20

# Challenge description

We've had a few challenges involving the Look-and-say sequence. Quick reminder:

- The sequence starts with
`1`

, - Subsequent terms of this sequence are generated by enumerating each group of repeating digits in the previous term,

So the first few terms are:

```
1 "one"
11 "one one" (we look at the previous term)
21 "two ones"
1211 "one two, one one"
111221 "one one, one two, two ones"
312211 "three ones, two twos, one one"
```

Now let's do the same thing, but use Roman Numerals instead. We start with `I`

and follow the same rules (we apply the digit-counting rule to characters instead, so we read `IVX`

as `one one, one five, one ten`

instead of `one four, one ten`

or some other way):

```
I "one"
II "one one"
III "two ones" = "II" + "I"
IIII "three ones" = "III" + "I"
IVI "four ones" = "IV" + "I"
IIIVII "one one, one five, one one"
IIIIIVIII "three ones, one five, two ones" = ("III" + "I") + ("I" + "V") + ("II" + "I")
```

Given a positive integer `N`

, either:

- Output first
`N`

numerals of this sequence (any reasonable separator is fine, as well as`["I", "II", "III", ...]`

- Output
`N`

th term of this sequence (it may be 0-indexed).

Remember to make your code as short as possible, since this is a code-golf challenge!

EDIT: I believe that there is always one standard/preferred way of expressing integers as roman numerals, (like `95`

-> `XCV`

instead of `VC`

). Couple of Roman numeral converters I found online corroborate my opinion. If in doubt, use an online converter, as listing all the possible edge-cases and specific rules of writing Roman numerals is not the point of this challenge.

EDIT2: @PeterTaylor and @GregMartin pointed out that only numbers less or equal to `5`

appear in the sequence, so you don't have to worry about the ambiguity of Roman numerals (numbers `1`

- `8`

are `I`

, `II`

, `III`

, `IV`

, `V`

, `VI`

, `VII`

, and `VIII`

)

There isn't a unique Roman numeral expression for each integer. Which numbers might it be necessary to express, and which expressions of those numbers are valid? – Peter Taylor – 2016-08-30T15:13:47.410

What do you mean by "there isn't a unique Roman numeral expression for each integer"? Like

`4`

/`IV`

/`IIII`

? Or`95`

/`XCV`

/`VC`

? There might not always be a unique way to express an integer, but I'm pretty sure there's always a preferred (standard) one - correct me if I'm wrong. – shooqie – 2016-08-30T15:17:52.8131how far do we have to go with our roman numberals? – Maltysen – 2016-08-30T15:19:30.157

Yes, both of those cases. In the second case, I think it's very much a matter of opinion which is preferable. – Peter Taylor – 2016-08-30T15:21:59.777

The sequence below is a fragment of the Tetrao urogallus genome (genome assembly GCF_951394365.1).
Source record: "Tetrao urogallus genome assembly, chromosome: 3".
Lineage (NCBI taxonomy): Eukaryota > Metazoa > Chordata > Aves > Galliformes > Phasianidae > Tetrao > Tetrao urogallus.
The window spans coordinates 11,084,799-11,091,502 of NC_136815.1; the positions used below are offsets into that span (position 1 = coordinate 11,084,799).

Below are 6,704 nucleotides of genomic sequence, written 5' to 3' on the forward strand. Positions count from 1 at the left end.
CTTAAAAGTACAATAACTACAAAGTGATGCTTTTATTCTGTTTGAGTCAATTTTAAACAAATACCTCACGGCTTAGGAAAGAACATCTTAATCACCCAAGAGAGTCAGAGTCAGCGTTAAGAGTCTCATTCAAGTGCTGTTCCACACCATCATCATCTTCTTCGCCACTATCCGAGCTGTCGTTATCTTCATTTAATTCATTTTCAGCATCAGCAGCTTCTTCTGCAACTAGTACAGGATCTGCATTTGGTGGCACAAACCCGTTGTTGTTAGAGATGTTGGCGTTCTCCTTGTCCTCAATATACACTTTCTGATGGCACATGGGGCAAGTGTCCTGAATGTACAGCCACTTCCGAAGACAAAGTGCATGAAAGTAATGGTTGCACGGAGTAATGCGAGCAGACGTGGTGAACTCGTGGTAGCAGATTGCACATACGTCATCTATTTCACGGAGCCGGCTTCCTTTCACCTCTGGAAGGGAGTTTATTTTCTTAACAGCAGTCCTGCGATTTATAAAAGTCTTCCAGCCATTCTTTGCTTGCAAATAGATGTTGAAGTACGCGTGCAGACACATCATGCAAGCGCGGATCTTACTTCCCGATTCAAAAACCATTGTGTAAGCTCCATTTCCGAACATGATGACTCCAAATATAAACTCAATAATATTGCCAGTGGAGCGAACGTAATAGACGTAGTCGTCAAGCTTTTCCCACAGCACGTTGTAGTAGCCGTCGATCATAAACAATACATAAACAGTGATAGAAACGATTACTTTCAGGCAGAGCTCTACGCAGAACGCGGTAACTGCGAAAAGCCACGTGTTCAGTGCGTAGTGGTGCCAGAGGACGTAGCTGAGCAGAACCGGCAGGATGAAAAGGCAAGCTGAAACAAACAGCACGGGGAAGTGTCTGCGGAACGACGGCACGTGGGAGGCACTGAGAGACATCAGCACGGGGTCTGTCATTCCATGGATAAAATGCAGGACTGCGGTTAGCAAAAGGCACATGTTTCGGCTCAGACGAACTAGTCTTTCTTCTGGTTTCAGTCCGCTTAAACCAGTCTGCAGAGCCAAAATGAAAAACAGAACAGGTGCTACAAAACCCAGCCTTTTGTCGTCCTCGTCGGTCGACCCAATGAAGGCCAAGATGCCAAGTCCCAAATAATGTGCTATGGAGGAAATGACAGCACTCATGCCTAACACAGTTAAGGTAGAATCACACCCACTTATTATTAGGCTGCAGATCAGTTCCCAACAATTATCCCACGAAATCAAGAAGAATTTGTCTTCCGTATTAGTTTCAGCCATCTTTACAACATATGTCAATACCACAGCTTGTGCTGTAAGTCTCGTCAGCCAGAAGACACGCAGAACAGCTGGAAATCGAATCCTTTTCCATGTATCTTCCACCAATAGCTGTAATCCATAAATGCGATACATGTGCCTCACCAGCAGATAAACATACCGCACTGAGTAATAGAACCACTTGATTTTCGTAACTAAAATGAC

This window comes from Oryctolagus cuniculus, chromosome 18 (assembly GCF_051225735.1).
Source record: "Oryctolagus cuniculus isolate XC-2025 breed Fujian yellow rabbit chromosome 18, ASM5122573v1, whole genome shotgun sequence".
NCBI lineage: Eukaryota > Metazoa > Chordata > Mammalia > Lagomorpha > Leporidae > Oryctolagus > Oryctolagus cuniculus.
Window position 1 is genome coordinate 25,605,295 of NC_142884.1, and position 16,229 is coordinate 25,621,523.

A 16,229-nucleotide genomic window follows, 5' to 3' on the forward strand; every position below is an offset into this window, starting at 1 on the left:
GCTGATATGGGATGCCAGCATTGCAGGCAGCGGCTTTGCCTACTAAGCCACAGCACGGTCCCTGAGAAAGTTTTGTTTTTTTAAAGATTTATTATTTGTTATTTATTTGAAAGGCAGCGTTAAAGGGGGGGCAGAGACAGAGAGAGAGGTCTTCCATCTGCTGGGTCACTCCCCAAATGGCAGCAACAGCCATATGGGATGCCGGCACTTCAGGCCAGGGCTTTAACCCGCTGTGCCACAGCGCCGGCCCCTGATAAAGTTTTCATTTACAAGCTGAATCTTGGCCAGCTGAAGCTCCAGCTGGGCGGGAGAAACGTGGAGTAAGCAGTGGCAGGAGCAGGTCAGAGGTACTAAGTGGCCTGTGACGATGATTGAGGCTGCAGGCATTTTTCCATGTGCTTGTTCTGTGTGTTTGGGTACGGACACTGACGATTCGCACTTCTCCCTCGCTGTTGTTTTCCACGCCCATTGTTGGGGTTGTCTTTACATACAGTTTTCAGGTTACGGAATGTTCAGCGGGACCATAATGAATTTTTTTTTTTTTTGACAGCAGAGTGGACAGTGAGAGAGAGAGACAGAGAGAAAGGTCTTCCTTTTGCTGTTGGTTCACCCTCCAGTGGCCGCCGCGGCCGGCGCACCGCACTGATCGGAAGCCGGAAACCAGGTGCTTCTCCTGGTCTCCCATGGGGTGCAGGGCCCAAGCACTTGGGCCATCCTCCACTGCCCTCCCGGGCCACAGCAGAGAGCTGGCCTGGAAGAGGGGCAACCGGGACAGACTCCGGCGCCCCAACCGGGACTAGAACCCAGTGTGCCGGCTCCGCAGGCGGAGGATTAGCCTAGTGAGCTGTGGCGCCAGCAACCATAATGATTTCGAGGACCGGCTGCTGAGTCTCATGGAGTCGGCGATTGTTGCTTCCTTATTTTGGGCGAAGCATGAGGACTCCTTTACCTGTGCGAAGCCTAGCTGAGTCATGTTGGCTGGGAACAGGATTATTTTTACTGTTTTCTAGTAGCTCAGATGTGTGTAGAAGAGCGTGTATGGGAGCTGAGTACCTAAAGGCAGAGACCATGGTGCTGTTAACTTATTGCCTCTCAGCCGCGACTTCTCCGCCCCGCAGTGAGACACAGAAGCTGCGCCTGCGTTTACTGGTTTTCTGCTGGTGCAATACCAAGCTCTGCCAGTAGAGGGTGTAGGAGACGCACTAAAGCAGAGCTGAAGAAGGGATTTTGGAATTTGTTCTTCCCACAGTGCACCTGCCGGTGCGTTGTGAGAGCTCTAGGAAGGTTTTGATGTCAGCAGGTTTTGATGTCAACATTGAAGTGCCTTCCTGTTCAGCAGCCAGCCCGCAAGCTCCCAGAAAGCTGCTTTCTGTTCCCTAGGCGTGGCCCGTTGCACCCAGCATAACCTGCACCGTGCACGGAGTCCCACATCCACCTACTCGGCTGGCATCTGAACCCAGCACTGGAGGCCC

@Maltysen I think the number of equal digits that can appear in succession is limited to 7. – Martin Ender – 2016-08-30T15:22:21.457

@shooqie I agree with you on this one, but you might just want to solidify the rules for roman numerals in OP. – Maltysen – 2016-08-30T15:26:17.573

@Maltysen: Like, this is something that bothers me the most about this site. Make a challenge a tiny bit more complicated and you get questions like

`what counts as X?`

or`what about the edge-case #98752314?`

– shooqie – 2016-08-30T15:35:35.4609@shooqie if these details weren't clarified, how would you compare answers? If there are certain edge cases left up to interpretation the actual scores become meaningless because they might make a bigger difference than any golfing tricks you could come up with. – Martin Ender – 2016-08-30T16:41:14.420

@MartinEnder: Well, I did my best at clearing up the confusion about the Roman numerals, but I feel like I shouldn't have to say how to write them - we've had challenges with Roman numerals before and there didn't seem to be any confusion whatsoever. – shooqie – 2016-08-30T17:00:28.490

I don't understand the output format - are we converting to roman numerals, grouping by character type, counting the length of each group and turning the whole thing into roman numerals again? – Blue – 2016-08-30T17:30:15.797

@muddyfish: Yeah, pretty much. – shooqie – 2016-08-30T17:32:30.953

I think one can mathematically prove that numbers greater than 8 never appear in the sequence starting at

`I`

. If so, then programs need only consider`I`

s and`V`

s. – Greg Martin – 2016-08-30T18:46:46.700@GregMartin, it's possible to prove the stronger statement that no run-length greater than 5 appears in the sequence whose first generation is

`I`

. – Peter Taylor – 2016-08-30T21:56:00.0331k rep! Congrats :) – ThreeFx – 2016-08-30T23:51:18.757

@GregMartin: Well, that certainly makes things easier. – shooqie – 2016-08-31T07:57:21.007

Surprisingly roman numerals are in fact a decimal notation where a number is split into powers of 10. So

`999`

=`900+90+9`

=`CM + XC + IX`

=`CMXCIX`

and not`IM`

(This is the modern standard form. The romans themselves were not completely consistent). But as noted this is not needed here. – Ton Hospel – 2016-09-01T06:02:06.530